Learning from a book or learning from technology? I guess you can tell my opinion on this question from the title of this post. I do learn from both and see both being useful, but I also believe that learning from a book is better. And here are five reasons why:
Devices are hard on the eyes.
It’s been proven that looking at a screen for too long can be damaging to our eyesight. I know I’ve had times where I’ve been on a laptop or computer for too long and gotten bloodshot eyes or had my eyes feel tired and grainy.
With books, the only time they are hard on my eyes are the times when I stay up too late reading. And that isn’t the book’s fault; it’s my own. Or maybe it is the book’s fault for being so interesting. But overall the books we learn from aren’t the kind to keep you up late reading…unless you have a deadline.
Reading a book is gentler on our bodies since we don’t have the extra stimulation from electronics and we have natural light to use for reading.
It’s easier to concentrate on an actual book.
Because of the bright lights on the screens and other factors of learning from technology, books are easier to concentrate on. With quiet, an alert mind, and a comfortable chair, it’s easier to focus on a book and really get into what it is saying.
When I am reading something on the computer, I have a greater tendency to skim or skip parts than I do from a physical book. And when you’re reading to learn, it’s not good to skim and skip since you’re missing things that you should be learning.
I’m not saying that I don’t skip parts in a book, but I don’t do it as much as when I am reading on a computer or laptop.
It’s easy to get distracted on technology.
Who has had the problem of picking up their book, fully intending to read it, but next thing you know as you’re flipping through the pages, you’re checking your email or browsing social media? Me neither!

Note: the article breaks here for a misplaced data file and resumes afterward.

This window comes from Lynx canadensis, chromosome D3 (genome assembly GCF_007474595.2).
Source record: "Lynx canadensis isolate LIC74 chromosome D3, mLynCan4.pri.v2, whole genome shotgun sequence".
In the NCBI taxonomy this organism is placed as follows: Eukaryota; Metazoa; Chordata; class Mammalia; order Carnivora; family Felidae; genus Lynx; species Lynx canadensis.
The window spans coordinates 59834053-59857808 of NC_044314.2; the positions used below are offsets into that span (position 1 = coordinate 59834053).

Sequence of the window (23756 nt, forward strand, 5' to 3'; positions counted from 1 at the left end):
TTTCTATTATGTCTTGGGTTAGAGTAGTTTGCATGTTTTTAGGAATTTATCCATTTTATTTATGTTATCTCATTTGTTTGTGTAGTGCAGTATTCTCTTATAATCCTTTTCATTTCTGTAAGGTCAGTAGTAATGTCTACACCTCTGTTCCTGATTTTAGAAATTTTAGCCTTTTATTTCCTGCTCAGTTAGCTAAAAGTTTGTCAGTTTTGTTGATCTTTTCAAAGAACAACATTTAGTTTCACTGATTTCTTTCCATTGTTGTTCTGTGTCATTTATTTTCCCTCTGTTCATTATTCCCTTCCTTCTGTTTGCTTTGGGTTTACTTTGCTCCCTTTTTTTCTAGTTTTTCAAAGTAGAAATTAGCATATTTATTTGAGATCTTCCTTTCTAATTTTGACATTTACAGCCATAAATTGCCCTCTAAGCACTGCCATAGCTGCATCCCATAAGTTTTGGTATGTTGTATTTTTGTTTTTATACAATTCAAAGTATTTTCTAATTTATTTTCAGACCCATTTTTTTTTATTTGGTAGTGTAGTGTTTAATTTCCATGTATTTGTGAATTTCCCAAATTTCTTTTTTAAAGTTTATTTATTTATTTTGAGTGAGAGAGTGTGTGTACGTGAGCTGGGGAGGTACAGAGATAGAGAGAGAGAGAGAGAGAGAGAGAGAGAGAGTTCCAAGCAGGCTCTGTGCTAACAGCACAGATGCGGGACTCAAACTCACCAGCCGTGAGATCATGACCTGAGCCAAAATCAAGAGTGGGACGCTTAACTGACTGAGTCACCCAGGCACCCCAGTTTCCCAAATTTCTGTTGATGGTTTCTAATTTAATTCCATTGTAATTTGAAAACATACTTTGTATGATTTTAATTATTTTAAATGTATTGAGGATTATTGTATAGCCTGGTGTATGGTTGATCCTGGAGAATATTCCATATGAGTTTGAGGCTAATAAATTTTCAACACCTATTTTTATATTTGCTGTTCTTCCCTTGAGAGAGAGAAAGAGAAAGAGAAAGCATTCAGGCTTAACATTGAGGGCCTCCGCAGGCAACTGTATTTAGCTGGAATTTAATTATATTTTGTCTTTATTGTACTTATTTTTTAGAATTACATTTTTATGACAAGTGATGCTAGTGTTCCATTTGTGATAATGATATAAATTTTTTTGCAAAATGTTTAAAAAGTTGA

I’ve never had that problem, because books don’t allow you to get on the internet and do things other than what you intended to do. About all you can do with a book is read it or look at the pictures if it has pictures.
But if you’re trying to learn using technology, it’s so much easier to get distracted on a website and waste a bunch of time doing nothing. Yes, I’ve done that. I’ve done it more than I’d rather admit to doing. My college degree was done online, so I spent a lot of time on the computer. And it was so easy to waste time when I should have been studying.
Sitting down and reading a book, as long as your mind doesn’t wander too much, is a good way to study and learn without becoming distracted and losing focus on what you are supposed to be learning.
Technology isn’t always available.
If you have light and a book, you can learn by reading. And it doesn’t even have to be an electric light; it could be a flashlight or a book light.
But to learn from technology, you have to have electricity or a charging source and more than likely internet access. Now, most of the time this is available for us, but not always.